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New approach needed to help prevent suicide

There is no way to convey the horrors of suicide. The pain, guilt and grief for all involved is immeasurable and unending. The tragedy crosses all lines, ages and lifestyles, from police officers, sports figures, reality TV stars, the elderly and the middle aged to, most devastating, teens.

As a social worker, I have seen people on the edge of breaking, others who are thought to have a temporary depression and those where there were no obvious signs. I can’t imagine the unfounded guilt of loved ones. The bottom line is that they were not thinking clearly when they did the act. Most people don’t have it in them to think past “I’ve got to get out of this.” They don’t realize how it affects others. And especially with young people, they don’t have the life experience to know that whatever they are going through is temporary in the continuum of their life.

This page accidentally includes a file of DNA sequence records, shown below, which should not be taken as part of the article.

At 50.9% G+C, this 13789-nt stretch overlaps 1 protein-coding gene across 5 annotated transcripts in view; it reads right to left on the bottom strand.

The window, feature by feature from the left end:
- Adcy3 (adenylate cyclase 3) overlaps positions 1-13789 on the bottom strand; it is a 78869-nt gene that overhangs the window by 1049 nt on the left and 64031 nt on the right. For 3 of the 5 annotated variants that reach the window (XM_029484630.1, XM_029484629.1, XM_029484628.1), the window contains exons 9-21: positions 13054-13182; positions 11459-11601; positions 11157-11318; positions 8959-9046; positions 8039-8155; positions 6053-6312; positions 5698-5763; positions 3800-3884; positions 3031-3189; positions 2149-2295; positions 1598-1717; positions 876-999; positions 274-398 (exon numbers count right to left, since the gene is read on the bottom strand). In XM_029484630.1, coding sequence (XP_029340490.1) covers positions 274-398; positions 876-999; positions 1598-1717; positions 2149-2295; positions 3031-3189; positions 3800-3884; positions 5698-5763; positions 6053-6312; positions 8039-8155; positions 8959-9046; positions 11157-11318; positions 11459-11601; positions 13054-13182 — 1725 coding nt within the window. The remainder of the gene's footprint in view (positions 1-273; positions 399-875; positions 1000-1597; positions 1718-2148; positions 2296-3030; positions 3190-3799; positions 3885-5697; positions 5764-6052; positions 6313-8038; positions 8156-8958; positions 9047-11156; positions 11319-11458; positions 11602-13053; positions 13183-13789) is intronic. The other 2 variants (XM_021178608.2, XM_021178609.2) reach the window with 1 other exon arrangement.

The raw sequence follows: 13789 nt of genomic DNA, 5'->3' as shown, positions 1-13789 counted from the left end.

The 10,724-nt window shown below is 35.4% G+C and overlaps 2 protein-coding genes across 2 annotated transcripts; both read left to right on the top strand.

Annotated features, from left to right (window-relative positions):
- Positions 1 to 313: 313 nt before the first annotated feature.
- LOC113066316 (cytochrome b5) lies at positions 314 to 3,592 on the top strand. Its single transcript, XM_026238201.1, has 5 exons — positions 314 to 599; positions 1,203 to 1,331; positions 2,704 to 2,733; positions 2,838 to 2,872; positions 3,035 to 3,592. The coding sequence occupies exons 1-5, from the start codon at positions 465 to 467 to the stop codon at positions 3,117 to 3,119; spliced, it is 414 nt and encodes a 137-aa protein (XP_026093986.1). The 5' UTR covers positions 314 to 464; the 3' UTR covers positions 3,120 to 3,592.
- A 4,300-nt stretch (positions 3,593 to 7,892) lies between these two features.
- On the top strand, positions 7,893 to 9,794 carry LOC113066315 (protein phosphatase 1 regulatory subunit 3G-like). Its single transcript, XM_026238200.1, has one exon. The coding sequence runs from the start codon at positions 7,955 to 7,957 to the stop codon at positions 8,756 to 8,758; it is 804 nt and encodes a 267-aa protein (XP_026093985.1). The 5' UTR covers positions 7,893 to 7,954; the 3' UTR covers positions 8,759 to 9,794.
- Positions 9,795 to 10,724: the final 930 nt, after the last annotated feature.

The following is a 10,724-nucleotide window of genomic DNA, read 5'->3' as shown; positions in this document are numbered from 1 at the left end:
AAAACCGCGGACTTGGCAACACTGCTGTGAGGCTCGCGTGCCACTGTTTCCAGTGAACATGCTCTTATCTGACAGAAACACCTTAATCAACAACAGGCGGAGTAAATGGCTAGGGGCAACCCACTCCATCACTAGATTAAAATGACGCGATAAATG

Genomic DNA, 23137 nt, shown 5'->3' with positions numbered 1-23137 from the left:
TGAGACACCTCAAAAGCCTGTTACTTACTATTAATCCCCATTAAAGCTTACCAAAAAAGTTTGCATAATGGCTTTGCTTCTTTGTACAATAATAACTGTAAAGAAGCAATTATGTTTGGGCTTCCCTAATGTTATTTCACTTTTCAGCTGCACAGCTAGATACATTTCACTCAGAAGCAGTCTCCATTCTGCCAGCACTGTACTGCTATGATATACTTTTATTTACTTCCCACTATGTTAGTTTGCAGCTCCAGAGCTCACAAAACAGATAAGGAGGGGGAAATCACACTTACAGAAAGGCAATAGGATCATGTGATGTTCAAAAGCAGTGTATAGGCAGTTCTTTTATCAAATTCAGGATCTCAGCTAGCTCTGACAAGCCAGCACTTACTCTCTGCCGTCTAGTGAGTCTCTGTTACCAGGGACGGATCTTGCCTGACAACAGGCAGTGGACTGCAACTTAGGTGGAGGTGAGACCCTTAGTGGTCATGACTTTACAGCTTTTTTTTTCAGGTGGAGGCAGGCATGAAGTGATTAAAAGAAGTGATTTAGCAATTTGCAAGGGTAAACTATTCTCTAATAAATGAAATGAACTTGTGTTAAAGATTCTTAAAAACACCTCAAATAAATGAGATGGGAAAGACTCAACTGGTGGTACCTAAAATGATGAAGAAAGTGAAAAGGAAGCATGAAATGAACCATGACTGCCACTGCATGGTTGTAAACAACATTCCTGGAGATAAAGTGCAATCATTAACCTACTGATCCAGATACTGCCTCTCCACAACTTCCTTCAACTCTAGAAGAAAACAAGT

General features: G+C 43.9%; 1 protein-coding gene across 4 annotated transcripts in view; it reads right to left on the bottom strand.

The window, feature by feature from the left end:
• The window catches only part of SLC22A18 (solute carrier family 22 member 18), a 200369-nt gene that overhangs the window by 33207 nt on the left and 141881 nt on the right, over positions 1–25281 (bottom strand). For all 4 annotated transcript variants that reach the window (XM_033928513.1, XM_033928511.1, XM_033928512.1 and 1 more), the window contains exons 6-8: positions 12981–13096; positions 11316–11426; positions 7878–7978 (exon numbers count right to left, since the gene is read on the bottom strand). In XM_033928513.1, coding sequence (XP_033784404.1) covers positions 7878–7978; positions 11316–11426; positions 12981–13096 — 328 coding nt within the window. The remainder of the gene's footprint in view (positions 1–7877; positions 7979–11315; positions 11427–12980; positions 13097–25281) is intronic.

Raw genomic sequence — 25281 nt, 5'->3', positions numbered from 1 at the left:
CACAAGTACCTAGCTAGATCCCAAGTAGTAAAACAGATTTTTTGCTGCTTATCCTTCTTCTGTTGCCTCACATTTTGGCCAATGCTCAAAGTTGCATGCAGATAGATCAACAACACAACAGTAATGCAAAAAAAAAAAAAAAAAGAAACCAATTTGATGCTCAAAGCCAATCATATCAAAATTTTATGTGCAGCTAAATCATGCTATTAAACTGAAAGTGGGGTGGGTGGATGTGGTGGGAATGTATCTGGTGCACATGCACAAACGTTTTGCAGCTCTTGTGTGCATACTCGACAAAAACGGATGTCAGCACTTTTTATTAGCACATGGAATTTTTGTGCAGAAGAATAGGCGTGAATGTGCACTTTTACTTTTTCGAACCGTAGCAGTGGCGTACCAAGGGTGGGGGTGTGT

It is my belief that some assessment criteria needs to be reviewed to catch those who are falling through the cracks. It is a mistake for loved ones and clinicians to evaluate individuals based on “what they are doing.” They ultimately act because of how they are feeling. It is hard to know, because they may hide their feelings.

There is no cut-and-dry formula to avert this tragedy. But clinicians, especially, need to ask more questions, dig deeper and not make assumptions because things seem to be going well. Though the idea seems drastic and absurd to us, to those in that state of mind, it becomes a valid choice.

We need to do what we can to help those who are in emotional pain and stop the senseless loss of life. Please, always take suicide talk or threats seriously.

Laura Wright

Amherst